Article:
posted by emptythought at 1:33 AM on July 21, 2013 [1 favorite]

Do not do any chkdsk or anything anymore. Do not boot it up anymore.

1. Buy new HDD, install Windows (if this is what you like)
2. Put old HDD into an external enclosure and try to copy data to new HDD

If this does not work, try to freeze your old HDD

For future reference: Backup your data!
posted by yoyo_nyc at 2:13 AM on July 21, 2013

Lots of good advice here, so I just wanted to add: this is why it's important to back up your data! Cloud backup is probably safest/most foolproof (although may come with security concerns depending on what kind of data you are backing up). But it does come with recurring costs. At the very least, you can burn a few copies of important data to DVD and stash those somewhere other than your home. Also an external hard drive with daily automatic backups is a good idea.
posted by number9dream at 4:55 AM on July 21, 2013

You can pick up cheap hard drive enclosures if you have a computer store nearby, or check Amazon. Should not have to spend more than $15 for a generic USB version. Worth paying a little more if you think you might use the enclosure to host a backup drive in the future (I have two externals, daisy-chained using FireWire, backup drive in each - one manual backup using a sync program for specific folders, second drive is an automatic backup for all our computers using a scheduled backup service). If your computers have similar storage space, you can also mirror important things that way (my wife's laptop and my own system have the same Pictures folder structure, with duplicates of all of our photos and videos). And then there is the cloud option, which gives you not only redundancy and version control, but offsite storage too. I have lots of backups but if the house blew up it would all be gone, aside from what's online. If you don't have a lot of cash, Flickr is now giving 2 terabytes of free storage to everyone these days, so you can at the very least upload your photos and videos without paying for cloud storage.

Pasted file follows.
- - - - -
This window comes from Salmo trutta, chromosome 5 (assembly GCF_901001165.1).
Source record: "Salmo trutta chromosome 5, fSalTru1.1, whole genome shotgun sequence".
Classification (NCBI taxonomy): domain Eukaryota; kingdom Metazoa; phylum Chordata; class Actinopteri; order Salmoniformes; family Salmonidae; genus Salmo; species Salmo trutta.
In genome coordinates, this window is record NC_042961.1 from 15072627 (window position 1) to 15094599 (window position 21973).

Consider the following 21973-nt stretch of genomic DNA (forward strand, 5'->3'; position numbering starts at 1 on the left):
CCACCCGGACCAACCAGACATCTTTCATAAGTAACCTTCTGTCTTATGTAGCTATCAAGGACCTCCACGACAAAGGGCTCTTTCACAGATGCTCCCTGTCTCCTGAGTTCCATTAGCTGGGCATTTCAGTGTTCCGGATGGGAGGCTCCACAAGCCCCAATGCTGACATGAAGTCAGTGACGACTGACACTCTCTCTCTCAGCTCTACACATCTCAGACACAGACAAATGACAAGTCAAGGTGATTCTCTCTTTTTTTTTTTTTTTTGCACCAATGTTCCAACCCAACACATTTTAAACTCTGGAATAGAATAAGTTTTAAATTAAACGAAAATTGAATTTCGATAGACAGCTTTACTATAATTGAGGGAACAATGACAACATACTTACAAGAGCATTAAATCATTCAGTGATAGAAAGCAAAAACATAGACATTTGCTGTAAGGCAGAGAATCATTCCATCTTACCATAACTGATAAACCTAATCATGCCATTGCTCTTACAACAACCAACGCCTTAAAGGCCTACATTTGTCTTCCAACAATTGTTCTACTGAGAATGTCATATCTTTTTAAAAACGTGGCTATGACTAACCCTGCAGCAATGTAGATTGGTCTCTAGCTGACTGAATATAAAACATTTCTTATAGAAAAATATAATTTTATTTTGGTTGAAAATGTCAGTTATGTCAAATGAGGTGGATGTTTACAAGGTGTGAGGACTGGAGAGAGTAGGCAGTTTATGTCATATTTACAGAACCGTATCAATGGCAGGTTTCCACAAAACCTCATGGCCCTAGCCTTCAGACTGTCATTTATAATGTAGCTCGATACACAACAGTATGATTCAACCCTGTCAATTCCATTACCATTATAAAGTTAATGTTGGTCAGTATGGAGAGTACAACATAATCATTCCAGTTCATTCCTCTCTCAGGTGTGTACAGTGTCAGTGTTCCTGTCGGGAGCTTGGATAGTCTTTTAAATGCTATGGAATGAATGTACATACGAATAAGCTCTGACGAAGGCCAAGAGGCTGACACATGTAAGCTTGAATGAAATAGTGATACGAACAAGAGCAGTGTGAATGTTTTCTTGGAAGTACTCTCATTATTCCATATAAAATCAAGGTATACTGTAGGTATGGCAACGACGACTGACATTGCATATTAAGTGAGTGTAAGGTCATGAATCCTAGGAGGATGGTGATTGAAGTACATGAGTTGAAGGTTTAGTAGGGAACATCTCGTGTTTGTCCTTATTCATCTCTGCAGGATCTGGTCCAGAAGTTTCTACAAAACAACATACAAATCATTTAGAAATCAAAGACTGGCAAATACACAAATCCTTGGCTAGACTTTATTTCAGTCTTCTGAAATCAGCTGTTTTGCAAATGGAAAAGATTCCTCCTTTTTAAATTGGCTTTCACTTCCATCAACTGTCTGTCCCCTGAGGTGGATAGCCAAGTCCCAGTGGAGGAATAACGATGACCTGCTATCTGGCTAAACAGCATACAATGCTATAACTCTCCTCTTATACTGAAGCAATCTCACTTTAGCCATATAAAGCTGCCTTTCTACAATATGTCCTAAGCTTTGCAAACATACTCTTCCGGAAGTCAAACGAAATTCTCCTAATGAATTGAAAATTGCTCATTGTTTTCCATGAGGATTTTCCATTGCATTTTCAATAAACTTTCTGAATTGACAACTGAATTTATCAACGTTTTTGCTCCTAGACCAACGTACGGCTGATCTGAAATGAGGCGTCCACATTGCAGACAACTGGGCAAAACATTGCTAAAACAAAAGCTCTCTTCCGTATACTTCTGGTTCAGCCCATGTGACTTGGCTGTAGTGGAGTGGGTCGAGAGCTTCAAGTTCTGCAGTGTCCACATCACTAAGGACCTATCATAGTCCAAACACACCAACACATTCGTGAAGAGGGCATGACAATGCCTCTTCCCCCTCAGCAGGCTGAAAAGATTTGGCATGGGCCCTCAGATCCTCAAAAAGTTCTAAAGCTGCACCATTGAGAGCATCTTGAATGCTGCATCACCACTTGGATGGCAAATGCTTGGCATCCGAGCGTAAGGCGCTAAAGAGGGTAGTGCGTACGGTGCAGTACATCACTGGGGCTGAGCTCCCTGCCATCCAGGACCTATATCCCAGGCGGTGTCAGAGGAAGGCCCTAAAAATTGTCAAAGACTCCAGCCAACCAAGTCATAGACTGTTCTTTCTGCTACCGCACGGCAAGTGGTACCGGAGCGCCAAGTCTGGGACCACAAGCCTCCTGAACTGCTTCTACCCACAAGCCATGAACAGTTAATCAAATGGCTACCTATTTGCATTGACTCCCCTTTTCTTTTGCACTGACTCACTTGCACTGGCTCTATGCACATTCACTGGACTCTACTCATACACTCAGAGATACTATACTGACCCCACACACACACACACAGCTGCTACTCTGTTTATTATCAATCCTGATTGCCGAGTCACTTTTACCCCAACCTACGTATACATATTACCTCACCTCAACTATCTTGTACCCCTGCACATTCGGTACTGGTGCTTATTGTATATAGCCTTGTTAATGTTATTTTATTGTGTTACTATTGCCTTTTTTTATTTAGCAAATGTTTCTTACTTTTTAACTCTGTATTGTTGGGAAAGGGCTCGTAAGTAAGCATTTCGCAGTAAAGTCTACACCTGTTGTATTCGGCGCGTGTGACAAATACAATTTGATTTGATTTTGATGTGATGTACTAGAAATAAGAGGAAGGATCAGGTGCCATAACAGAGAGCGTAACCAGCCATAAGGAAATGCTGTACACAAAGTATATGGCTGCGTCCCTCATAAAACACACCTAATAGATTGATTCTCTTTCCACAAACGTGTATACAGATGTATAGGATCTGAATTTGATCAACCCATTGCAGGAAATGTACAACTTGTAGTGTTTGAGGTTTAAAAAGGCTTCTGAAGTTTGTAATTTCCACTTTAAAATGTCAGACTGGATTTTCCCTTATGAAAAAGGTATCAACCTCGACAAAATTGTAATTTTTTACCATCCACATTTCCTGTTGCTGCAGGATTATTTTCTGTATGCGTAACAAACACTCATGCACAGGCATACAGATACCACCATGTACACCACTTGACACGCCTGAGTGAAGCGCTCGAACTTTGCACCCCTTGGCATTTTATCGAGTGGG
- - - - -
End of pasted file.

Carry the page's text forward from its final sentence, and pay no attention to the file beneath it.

posted by caution live frogs at 7:36 AM on July 21, 2013

if you are (or have access to a friend who is) familiar with Linux, I'd suggest GNU ddrescue for recovering your data from the failing drive - it's not as simple as just copying files off the drive, but I've had success using it in cases where the source disk was otherwise unusable.
posted by russm at 8:55 AM on July 21, 2013

I used the USB/external hard drive trick just last week, also running Lazesoft Recovery Suite to help get the hard drive to behave a bit better while I copied the files I needed. In my case, I had a lost partition and some sector errors. It was able to repair the former and minimize the damage caused by the latter. I was able to safely recover all but a handful of files.
posted by DirtyOldTown at 9:38 AM on July 21, 2013